|Map1: Spread of Protestantism in 16th Century|
Reformation theology prevailed, for the most part, in Protestant evangelicalism for many decades, but was diluted in the nineteenth century because of several influences, such as the Enlightenment in Europe and Finneyism in America. By the mid-twentieth century, Calvinistic theology had declined dramatically in the Western world, having been assaulted by nineteenth-century liberal theology and revived Arminianism. About two centuries ago, William
Ellery Channing, the father of American Unitarianism, wrote: “Calvinism, we are persuaded, is giving place to better views. It has passed its meridian, and is sinking to rise no more. It has to contend with foes more powerful than theologians; with foes from whom it cannot shield itself in mystery and metaphysical subtleties — we mean the progress of the human mind, and the progress of the spirit of the gospel. Society is going forward in intelligence and charity, and of course is leaving the theology of the sixteenth century behind it. Channing was probably not right. Today, even though the world in general is becoming more anti-God and wicked than ever, Calvinism is being revived. A fresh hunger for Calvinism’s biblical doctrine and spirituality is causing the roots of Reformed theology to spread throughout the entire world. In recent decades, a significant number of Calvinistic churches and denominations have been birthed around the world, especially in Asia.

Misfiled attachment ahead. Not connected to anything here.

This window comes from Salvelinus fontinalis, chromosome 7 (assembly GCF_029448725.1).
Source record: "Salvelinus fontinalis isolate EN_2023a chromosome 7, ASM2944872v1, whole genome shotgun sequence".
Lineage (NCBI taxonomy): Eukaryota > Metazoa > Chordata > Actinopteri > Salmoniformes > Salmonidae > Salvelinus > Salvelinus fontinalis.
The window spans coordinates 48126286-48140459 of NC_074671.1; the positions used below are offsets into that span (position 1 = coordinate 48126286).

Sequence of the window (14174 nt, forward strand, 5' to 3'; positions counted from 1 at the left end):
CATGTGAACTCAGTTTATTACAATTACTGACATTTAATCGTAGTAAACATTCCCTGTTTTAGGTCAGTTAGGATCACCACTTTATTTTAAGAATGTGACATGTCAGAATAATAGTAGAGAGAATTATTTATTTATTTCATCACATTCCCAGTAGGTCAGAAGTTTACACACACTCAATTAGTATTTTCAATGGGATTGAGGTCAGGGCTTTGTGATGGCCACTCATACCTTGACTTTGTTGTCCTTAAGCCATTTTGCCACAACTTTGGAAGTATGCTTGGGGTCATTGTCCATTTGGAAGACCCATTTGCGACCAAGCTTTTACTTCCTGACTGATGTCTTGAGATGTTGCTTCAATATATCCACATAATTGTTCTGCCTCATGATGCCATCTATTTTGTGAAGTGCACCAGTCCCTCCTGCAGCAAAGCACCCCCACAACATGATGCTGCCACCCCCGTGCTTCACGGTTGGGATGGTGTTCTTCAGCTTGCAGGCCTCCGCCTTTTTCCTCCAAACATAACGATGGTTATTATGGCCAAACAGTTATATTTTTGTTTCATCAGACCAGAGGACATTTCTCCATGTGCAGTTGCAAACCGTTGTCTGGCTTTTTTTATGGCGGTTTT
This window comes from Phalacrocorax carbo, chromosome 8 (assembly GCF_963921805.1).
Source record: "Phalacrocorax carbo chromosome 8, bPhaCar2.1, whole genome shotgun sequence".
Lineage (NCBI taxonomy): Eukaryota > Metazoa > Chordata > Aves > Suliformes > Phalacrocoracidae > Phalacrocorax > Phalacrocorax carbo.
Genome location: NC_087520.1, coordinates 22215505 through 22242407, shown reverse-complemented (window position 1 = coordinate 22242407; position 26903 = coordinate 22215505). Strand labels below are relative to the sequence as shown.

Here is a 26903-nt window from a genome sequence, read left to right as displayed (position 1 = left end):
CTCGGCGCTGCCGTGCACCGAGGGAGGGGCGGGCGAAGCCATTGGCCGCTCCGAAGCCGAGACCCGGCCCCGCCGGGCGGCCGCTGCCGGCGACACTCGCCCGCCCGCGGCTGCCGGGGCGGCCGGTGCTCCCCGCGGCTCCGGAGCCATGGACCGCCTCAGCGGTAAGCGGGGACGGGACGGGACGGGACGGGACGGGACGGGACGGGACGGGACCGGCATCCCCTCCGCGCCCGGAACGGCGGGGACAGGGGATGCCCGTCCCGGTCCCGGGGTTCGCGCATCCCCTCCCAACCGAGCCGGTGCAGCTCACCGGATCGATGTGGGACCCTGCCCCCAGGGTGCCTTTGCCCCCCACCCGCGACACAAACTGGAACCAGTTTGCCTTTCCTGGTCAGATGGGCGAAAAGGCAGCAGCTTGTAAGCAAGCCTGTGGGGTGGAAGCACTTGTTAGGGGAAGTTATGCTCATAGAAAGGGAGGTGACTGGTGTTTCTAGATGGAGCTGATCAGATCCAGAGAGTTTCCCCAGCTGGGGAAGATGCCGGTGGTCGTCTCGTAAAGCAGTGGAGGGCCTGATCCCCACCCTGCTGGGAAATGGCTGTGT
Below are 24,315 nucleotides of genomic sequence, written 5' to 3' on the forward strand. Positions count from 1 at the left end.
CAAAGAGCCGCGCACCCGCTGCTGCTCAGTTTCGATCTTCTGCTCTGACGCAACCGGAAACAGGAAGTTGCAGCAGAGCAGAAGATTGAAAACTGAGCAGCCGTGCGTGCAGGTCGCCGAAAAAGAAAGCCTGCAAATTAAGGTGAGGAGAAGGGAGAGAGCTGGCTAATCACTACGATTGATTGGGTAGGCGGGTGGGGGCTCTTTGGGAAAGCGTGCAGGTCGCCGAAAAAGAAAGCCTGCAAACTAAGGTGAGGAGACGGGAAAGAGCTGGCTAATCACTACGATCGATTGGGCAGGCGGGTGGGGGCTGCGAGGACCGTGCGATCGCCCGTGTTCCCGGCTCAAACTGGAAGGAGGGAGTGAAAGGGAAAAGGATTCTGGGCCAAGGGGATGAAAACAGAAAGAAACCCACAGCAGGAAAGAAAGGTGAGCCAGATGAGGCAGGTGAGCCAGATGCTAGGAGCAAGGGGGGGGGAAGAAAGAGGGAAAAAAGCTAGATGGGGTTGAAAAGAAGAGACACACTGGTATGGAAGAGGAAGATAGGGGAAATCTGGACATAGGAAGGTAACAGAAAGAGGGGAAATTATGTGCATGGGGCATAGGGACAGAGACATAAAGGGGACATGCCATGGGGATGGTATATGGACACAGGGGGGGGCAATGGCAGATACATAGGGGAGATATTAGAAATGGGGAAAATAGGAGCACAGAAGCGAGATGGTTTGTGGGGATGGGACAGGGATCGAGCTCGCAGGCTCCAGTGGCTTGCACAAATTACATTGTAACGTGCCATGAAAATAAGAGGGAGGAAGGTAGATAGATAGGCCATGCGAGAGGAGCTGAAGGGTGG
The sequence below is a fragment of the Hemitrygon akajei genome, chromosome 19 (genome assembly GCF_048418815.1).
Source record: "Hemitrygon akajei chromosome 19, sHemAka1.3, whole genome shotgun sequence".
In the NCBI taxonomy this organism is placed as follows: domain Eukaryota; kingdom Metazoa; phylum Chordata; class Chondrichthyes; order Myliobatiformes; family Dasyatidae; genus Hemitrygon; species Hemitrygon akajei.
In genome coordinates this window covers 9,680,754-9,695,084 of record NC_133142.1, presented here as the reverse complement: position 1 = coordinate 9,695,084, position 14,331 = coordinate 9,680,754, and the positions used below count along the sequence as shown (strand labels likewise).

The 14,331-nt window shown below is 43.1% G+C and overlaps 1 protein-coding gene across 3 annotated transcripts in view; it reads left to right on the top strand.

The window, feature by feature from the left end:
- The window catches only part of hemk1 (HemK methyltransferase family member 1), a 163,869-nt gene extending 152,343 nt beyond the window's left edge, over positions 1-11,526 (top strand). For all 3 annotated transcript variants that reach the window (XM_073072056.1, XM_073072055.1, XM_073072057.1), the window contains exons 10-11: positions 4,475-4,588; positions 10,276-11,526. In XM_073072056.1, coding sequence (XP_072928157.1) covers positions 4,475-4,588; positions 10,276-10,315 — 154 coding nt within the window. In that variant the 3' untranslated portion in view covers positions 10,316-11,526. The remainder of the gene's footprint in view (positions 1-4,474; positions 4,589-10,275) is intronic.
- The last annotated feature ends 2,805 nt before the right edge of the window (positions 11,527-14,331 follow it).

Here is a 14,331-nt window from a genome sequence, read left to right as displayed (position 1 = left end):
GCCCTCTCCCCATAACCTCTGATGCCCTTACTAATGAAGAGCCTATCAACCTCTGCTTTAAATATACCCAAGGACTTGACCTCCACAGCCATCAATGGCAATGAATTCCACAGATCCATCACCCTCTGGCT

|Map: The New World's Calvinist Places in 16th Century Reformation Time|
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